Code Writing Code

  • Jeff Moden

    SSC Guru

    Points: 995703

    david_wendelken (3/10/2010)


    Dynamic SQL is over-used by ignorant programmers who do not know what a SQL Injection attack is, or by lazy unprofessional ones who don't care.

    There can be performance penalties for using Dynamic SQL compared to parameterized statements.

    That said, there is nothing wrong with using Dynamic SQL where it is needed. I love it and use it frequently.

    (I also harden my code and my application design to make SQL Injection attacks harder or impossible, as the case may be.)

    Heh... yowch! I got whiplash reading that one. 😀

    --Jeff Moden


    RBAR is pronounced "ree-bar" and is a "Modenism" for Row-By-Agonizing-Row.
    First step towards the paradigm shift of writing Set Based code:
    ________Stop thinking about what you want to do to a row... think, instead, of what you want to do to a column.
    "If you think its expensive to hire a professional to do the job, wait until you hire an amateur."--Red Adair
    "Change is inevitable... change for the better is not."

    Helpful Links:
    How to post code problems
    How to Post Performance Problems
    Create a Tally Function (fnTally)

  • GSquared

    SSC Guru

    Points: 260824

    I have a couple of pieces of meta-code. As commented, the main one is one that will generate an audit trigger for a table.

    - Gus "GSquared", RSVP, OODA, MAP, NMVP, FAQ, SAT, SQL, DNA, RNA, UOI, IOU, AM, PM, AD, BC, BCE, USA, UN, CF, ROFL, LOL, ETC
    Property of The Thread

    "Nobody knows the age of the human race, but everyone agrees it's old enough to know better." - Anon

  • Wingenious

    Ten Centuries

    Points: 1202

    Some great examples of code generation have been mentioned, but much of it could be viewed as DDL routines (not counting applications based on dynamic SQL). It's surprising that few people seem to think of using code generation for DML routines. The mother of all DML code generation might be an old product called Relational Tools from Princeton Softech, which was licensed for about $1,800 per seat. Using Relational Tools, you could identify a Customer row and handle it, along with all the associated Contact rows, Order rows, Shipment rows, Payment rows, and all other subordinate data as a unit. For example, you could copy the unit into an archive database and delete it from the production database. The relationships within the unit could be many layers deep, but it was handled by referencing a single Customer row. I do not have Relational Tools, but I have found such functionality to be very important in my database work. I'm curious about how other database people perform a task like this. Cascading foreign key constraints can be used for deletion, but what about copying?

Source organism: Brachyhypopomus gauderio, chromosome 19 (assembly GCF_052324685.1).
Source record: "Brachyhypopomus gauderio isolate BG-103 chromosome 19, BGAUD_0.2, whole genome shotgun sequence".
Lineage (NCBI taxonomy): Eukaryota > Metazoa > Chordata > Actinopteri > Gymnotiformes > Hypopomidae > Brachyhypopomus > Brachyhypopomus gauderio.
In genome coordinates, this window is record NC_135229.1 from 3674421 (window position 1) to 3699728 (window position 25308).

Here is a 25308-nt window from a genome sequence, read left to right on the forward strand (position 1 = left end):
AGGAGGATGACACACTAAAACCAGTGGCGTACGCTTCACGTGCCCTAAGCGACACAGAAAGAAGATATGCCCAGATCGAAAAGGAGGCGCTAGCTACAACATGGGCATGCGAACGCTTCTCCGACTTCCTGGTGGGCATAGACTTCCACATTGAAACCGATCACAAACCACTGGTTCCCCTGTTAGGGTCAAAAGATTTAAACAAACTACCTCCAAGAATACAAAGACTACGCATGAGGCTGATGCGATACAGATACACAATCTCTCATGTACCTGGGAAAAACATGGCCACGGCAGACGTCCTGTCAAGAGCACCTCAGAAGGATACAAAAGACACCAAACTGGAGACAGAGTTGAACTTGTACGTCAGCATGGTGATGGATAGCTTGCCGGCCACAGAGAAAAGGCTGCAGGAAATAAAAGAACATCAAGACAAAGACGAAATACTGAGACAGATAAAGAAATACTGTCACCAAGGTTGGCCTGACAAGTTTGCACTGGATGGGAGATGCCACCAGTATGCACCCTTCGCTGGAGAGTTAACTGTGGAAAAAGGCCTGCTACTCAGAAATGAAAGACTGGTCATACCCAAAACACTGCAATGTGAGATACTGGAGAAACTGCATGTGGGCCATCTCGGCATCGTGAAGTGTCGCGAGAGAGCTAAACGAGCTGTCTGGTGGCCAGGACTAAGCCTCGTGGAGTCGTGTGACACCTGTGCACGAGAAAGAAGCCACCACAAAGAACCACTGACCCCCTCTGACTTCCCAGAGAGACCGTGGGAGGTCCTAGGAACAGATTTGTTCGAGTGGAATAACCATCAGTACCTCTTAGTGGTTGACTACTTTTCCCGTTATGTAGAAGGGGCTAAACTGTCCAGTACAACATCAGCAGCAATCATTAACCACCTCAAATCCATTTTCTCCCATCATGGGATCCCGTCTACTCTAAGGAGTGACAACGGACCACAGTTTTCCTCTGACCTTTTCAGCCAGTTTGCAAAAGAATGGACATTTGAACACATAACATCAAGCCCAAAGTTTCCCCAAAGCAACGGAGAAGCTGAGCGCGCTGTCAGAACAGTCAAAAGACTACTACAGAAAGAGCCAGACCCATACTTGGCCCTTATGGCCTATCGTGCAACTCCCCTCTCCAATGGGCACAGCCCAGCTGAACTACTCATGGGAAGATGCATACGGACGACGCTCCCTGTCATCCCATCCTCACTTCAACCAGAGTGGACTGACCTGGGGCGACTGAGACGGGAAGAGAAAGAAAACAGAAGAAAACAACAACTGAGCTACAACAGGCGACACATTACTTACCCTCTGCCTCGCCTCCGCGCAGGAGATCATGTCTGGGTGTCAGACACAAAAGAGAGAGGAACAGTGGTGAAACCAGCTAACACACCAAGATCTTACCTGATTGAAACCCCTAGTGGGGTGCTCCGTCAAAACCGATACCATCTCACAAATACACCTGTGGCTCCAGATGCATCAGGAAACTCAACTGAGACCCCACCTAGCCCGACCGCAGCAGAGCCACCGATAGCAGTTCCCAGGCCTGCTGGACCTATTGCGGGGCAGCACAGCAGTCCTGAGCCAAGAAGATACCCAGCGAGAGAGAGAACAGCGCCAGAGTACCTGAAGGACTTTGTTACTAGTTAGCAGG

• Clive Chinery

    SSCrazy

    Points: 2563

    I have been writing stored procedures for some time that not only write stored procedures using the table definitions as Steve mentions in his editorial, but also write the required data layer code to call them in either C# or VB.NET. Thet are published as part of the CommonData solution at http://commondata.codeplex.com

  • TomThomson

    SSC Guru

    Points: 104772

    Writing code to generate code is something that can save a lot of time. I've been doing it in many different languages for a very long time, and wouldn't want to live without it. T-SQL is far from the best language to do this in, but it's also far from the worst. I've used this technique it both to generate code that then then goes through the normal test and release cycle and to generate code that is executed on the fly; many languages make on the fly execution difficult (sometimes they even have a design aim to make it impossible) but many others (including T-SQL) make it easy.

    Things can go very badly wrong when the code to generate code causes it to be executed if either very careful parameter validation is not done by the generator or really thorough testing of the generator doesn't take place before it goes live, and I've known some people claim that doing code generation with on the fly execution is very dangerous and unsafe. In my view it just means that a code generator must be properly thought out, must validate all its parameters, and must be thoroughly tested - just like any other unit of code that goes into production.

    Tom

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